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The University of Texas at Austin

Daniel Oppenheimer, College of Natural Sciences | March 22, 2011

In 2002, Elizabeth Gershoff published the first-ever meta-analysis of research (PDF) on the effects of corporal punishment on children.

Now an associate professor in the School of Human Ecology , Gershoff continues to delve into the impact of spanking (and other, more severe forms of physical punishment) on children. She also looks more broadly at the impacts of poverty, community violence and neighborhoods on child and youth development over time.

Is spanking still a common practice in the U.S.?

Most parents still spank, but they do it a lot less frequently than their parents did. Most parents who do spank do it once a month or less, maybe only a couple of times a year. So the prevalence of spanking is still very high (i.e., most parents do it) but the incidence is not (i.e., they don't do it very often).

Is it still the case that the vast majority of children in the U.S. are spanked by their parents at some point?

By the time American children reach middle and high school, 85 percent have been physically punished, either with a spanking or something harsher.

Can you sum up what research has to tell us about the effects of spanking on children?

There's been a lot of research on spanking, going back all the way to the early 1900s, and almost all of it has showed that spanking is associated with negative outcomes for children. It is associated with more aggressive and anti-social behaviors in children. The more frequently or severely children are spanked or hit, the more likely they are to have symptoms of depression or anxiety, both at the time they're punished and later. There is evidence to suggest that it erodes the connection between children and their parents, making children less likely to trust their parents. There's even evidence that it is linked with lower child IQ scores.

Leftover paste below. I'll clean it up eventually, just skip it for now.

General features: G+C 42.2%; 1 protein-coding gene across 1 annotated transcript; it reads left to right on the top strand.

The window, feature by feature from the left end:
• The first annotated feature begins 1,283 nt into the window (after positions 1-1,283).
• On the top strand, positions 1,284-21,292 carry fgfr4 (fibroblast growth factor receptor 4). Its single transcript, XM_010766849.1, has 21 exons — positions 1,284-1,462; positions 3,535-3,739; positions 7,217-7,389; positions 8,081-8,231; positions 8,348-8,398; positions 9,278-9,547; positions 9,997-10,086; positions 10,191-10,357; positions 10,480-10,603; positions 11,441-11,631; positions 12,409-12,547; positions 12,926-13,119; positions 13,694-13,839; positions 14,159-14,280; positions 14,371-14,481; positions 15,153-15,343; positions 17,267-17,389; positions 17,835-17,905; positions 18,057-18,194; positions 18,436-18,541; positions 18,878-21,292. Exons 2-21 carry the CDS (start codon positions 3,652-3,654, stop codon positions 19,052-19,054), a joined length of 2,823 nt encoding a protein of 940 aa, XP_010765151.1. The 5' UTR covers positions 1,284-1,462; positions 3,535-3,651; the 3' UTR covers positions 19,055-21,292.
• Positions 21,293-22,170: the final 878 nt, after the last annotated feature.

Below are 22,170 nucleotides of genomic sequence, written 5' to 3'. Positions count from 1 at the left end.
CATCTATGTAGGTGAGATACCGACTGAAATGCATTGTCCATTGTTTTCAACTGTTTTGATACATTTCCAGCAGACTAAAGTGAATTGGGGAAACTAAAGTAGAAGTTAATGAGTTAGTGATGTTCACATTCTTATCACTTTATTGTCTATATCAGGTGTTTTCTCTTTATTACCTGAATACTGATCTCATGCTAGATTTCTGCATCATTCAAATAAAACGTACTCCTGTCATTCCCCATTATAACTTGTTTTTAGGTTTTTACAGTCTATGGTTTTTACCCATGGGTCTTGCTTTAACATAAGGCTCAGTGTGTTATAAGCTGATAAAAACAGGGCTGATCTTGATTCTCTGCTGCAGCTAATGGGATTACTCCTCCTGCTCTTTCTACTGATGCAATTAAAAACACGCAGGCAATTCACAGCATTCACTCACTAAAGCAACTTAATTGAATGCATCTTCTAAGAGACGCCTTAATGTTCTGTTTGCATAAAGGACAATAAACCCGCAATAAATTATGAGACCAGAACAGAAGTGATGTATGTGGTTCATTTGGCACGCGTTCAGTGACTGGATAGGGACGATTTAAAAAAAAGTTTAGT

Several years ago, I published a research meta-analysis, which statistically summarized the outcomes associated with spanking across 89 studies. I found that the only positive outcome linked with corporal punishment was immediate compliance. The more children were spanked, the more they complied in that moment. Over the long term, however, and when their parents weren't there, spanking did not increase compliance. Even just two weeks later, it didn't seem to make a difference.

Connecting with a genetic relative is only the first step in the nike free orbit 27894
tool. Once you've found a genetic relative, a little detective work might let you pinpoint who the common ancestor is. The DNA Relatives tool includes a couple of features that will help you explore your genetic relationship with another 23andMe user. You can also communicate with your genetic relative from within the DNA Relatives tool. As with the sharing of any information, we urge customers to be thoughtful about information they share; please see our Privacy Statement for more information.

In this article, we will discuss a few tips that might help you pinpoint your shared common ancestor:

The DNA Relatives tool estimates a predicted relationship to help you locate your likely recent common ancestor. The predicted relationship is listed under the Strength of Relationship column and again in the Relationship section (when you click on your genetic relative). By translating the predicted relationship to the likely number of generations ago your common ancestor lived, you might be able to identify which of your ancestors you share with your genetic relative. In general, for an "nth" cousin (e.g. n=5 is a fifth cousin), your common ancestors go back n+1 generations; so for a 5th cousin, you share great-great-great-great grandparents.

likely

You share great-grandparents with a 2nd cousin.

All humans have ancestors in common. You and your genetic relative share a somewhat recent common ancestor - that is, a relative who likely lived within the last 10 or 20 generations. Sharing all known family surnames, birthplaces of ancestors, a link to your family tree, noteworthy family stories, and other information may help you may come across a name that you both recognize, and can therefore identify that recent common ancestor.

If you and your genetic relative have established a sharing connection or your relative is participating in Open Sharing, you can click on your genetic relative to see where you share DNA. If needed, you can extend a sharing invitation to your genetic relative by clicking on his or her name and then “Request to share.”

If you happen to be sharing on the X chromosome, you can immediately dismiss certain ancestors as your recent common ancestor. This is because men and women inherit the X chromosome differently. Men only inherit their X chromosome from their mother, while women inherit an X chromosome from each parent. Since men inherit this chromosome differently than women, only certain ancestors could have contributed to the segments of DNA located on your X chromosome.

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